David may be pitied because he had fallen from great eminence; but who can help deploring the fate of the brave, the faithful, the incorruptible Uriah? Bath-sheba was probably first in the transgression, by a too public display of her charms; by which accidentally, the heart of David was affected wounded, and blinded. He committed one crime which he employed many shifts to conceal; these all failing, he is led from step to step to the highest degree of guilt. Not only does he feel that his and her honor, but even their lives, are at stake; for death, by the law of Moses, was the punishment of adultery. He thought therefore that either Uriah must die, or he and Bath-sheba perish for their iniquity; for that law had made no provision to save the life of even a king who transgressed its precepts. He must not imbrue his own hands in the blood of this brave man; but he employs him on a service from which his bravery would not permit him to shrink; and it which, from the nature of his circumstances, he must inevitably perish. The awful trial is made, and it succeeds. The criminal king and his criminal paramour are for a moment concealed; and one of the bravest of men falls an affectionate victim for the safety and support of him by whom his spotless blood is shed! But what shall we say of Joab, the wicked executor of the base commands of his fallen master? He was a ruffian, not a soldier; base and barbarous beyond example, in his calling; a pander to the vices of his monarch, while he was aware that he was outraging every law of religion, piety, honor, and arms! It is difficult to state the characters, and sum up and apportion the quantity of vice chargeable on each.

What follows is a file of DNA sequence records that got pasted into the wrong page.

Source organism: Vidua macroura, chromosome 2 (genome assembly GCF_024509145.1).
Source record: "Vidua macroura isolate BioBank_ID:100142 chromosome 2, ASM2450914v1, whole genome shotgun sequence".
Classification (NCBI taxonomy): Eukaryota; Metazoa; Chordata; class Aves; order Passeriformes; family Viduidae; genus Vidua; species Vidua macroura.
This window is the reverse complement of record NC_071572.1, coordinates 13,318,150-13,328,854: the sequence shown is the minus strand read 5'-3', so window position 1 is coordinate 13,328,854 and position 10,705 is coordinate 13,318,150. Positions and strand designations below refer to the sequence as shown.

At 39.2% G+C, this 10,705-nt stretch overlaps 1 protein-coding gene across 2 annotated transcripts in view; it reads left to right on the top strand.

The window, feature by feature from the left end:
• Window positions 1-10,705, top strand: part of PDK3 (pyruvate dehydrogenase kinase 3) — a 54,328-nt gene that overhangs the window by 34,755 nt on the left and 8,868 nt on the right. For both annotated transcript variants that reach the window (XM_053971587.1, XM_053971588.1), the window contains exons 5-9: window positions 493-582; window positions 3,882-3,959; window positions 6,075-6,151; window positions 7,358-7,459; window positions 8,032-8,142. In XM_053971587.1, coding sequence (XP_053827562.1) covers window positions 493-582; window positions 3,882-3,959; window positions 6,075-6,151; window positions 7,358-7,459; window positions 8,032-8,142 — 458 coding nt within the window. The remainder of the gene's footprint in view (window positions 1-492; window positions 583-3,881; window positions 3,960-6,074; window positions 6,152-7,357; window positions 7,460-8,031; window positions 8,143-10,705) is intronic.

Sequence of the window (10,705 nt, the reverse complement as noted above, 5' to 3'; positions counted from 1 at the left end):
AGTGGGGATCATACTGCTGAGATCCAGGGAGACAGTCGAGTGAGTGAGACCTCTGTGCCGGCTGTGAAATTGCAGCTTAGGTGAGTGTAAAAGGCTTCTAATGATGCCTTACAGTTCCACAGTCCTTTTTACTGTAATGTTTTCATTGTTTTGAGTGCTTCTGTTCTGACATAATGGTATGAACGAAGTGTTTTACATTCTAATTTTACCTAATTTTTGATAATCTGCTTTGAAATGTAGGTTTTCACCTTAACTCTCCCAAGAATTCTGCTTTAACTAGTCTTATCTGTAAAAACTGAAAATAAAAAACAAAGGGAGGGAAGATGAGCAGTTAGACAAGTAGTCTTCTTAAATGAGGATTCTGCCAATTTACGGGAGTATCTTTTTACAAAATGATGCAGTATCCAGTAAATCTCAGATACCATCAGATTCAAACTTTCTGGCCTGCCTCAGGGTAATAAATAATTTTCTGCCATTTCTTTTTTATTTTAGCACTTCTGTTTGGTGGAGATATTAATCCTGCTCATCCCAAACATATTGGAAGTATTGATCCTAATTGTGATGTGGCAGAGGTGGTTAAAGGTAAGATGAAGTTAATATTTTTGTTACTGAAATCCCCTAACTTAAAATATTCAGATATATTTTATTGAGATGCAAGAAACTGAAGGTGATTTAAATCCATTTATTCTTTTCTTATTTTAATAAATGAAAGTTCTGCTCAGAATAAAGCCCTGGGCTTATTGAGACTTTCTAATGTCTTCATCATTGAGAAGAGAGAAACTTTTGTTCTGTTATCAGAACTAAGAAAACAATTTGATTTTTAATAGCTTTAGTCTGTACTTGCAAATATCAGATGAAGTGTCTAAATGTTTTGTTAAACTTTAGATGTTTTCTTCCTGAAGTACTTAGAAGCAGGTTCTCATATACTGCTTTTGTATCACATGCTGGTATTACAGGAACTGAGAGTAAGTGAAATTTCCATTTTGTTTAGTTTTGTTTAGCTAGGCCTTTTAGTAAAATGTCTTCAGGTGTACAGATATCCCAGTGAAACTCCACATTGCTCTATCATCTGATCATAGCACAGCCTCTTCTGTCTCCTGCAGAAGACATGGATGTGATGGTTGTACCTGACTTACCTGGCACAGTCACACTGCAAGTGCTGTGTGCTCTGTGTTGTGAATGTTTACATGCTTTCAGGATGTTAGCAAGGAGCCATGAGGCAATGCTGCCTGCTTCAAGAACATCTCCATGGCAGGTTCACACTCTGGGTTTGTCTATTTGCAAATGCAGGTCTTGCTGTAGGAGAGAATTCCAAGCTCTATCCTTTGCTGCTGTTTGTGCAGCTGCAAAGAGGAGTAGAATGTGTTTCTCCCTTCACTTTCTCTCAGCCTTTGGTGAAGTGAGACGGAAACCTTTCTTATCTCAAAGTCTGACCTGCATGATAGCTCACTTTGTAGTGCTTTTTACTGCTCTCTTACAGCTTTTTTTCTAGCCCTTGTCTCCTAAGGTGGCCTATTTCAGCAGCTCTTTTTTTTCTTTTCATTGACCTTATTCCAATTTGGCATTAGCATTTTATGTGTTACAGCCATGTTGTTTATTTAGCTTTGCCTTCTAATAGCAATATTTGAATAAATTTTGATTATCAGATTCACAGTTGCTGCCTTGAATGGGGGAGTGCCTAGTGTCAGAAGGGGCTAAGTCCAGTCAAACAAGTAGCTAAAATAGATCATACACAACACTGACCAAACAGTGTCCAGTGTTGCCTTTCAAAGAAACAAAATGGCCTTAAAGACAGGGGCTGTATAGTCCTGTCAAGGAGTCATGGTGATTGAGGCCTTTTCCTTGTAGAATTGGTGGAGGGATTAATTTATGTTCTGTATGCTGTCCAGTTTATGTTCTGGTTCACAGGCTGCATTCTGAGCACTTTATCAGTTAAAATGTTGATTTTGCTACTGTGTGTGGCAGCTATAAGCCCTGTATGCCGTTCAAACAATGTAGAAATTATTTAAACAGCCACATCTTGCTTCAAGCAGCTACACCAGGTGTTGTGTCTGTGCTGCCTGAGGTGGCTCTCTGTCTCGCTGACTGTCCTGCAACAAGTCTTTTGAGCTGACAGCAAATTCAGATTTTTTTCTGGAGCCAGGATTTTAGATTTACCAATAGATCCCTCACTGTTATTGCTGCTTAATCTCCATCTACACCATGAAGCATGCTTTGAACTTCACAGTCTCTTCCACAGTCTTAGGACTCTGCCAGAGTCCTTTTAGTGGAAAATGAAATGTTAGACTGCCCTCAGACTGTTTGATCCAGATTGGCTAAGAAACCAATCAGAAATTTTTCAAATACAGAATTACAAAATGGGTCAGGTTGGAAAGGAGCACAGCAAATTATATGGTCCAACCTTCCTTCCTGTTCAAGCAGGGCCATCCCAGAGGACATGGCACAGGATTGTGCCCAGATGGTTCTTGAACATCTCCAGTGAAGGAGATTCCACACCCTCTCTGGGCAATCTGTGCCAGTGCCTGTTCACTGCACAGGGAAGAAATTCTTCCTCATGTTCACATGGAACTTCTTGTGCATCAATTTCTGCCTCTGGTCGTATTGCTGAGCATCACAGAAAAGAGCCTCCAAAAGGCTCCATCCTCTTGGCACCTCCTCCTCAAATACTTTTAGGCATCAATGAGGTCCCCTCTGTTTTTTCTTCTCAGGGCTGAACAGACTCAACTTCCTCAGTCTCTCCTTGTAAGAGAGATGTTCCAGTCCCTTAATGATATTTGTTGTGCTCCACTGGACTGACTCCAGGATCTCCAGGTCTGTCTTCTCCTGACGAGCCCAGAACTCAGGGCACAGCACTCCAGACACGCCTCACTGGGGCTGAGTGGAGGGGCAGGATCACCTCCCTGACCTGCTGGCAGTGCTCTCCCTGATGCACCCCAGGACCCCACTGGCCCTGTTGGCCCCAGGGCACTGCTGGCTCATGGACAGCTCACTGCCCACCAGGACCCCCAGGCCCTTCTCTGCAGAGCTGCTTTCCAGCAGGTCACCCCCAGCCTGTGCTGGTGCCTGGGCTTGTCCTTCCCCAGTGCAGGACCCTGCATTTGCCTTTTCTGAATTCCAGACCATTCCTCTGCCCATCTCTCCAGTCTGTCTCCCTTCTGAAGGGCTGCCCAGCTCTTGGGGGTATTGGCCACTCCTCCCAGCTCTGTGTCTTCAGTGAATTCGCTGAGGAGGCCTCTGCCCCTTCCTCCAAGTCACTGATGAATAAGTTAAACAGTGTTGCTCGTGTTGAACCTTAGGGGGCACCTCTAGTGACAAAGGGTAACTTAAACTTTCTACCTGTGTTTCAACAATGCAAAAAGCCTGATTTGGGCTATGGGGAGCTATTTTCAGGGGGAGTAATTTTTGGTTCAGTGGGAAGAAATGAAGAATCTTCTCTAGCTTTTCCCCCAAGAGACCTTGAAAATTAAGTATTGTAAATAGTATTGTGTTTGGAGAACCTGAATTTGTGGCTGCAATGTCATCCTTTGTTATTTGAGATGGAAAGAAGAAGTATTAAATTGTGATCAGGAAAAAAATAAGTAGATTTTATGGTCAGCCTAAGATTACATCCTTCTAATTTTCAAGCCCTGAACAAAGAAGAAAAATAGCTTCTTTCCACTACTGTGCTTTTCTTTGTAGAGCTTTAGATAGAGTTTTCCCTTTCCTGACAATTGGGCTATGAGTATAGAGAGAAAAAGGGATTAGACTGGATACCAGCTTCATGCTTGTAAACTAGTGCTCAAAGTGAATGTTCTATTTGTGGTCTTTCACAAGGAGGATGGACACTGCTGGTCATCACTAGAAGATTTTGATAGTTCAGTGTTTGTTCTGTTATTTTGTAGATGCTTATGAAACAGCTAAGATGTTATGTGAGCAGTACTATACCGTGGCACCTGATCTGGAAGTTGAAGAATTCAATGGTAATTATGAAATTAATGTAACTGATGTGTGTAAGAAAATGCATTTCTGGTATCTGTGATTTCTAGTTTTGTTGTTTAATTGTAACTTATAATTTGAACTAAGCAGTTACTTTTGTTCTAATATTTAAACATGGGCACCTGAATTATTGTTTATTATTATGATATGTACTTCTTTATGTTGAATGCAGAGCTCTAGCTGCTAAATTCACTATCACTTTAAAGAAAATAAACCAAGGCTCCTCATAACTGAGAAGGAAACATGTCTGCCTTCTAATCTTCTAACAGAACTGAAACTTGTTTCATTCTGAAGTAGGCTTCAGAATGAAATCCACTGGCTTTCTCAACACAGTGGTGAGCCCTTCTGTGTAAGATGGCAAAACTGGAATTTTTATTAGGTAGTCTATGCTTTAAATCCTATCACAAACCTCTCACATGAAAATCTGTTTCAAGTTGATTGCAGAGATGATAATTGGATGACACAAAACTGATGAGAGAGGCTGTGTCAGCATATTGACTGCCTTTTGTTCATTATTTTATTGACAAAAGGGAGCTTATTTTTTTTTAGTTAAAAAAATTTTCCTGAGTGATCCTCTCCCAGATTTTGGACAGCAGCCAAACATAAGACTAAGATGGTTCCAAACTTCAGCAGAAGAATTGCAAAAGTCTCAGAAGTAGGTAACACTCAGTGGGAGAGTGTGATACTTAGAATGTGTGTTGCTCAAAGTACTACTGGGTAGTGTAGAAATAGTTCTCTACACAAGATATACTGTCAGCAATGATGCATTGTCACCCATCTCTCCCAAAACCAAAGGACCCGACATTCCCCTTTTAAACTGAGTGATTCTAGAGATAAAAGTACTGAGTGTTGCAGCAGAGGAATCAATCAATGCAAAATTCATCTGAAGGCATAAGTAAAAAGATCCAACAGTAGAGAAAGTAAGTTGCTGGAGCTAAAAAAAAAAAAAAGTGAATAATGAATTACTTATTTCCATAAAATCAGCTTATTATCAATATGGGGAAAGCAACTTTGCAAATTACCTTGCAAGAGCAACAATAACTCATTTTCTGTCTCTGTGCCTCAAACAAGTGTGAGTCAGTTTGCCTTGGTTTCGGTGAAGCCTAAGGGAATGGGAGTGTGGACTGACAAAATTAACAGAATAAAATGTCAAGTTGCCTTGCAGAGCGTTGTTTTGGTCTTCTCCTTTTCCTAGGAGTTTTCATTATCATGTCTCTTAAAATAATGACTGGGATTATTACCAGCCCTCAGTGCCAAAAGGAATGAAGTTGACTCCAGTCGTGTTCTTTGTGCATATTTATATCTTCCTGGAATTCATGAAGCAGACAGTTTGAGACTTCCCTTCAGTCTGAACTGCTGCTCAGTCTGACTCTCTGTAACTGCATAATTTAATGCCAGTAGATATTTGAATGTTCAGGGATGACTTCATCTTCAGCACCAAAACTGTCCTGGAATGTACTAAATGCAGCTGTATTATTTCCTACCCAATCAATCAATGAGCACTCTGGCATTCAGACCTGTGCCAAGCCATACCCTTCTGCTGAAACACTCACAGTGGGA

Let David, once a pious, noble, generous, and benevolent hero, who, when almost perishing with thirst, would not taste the water which his brave men had acquired at the hazard of their lives; let this David, I say, be considered an awful example of apostasy from religion, justice, and virtue; Bath-sheba, of lightness and conjugal infidelity; Joab, of base, unmanly, and cold-blooded cruelty; Uriah, of untarnished heroism, inflexible fidelity, and unspotted virtue; and then justice will be done to each character. For my own part, I must say, I pity David; I venerate Uriah; I detest Joab, and think meanly of Bath-sheba. Similar crimes have been repeatedly committed in similar circumstances. I shall take my leave of the whole with: -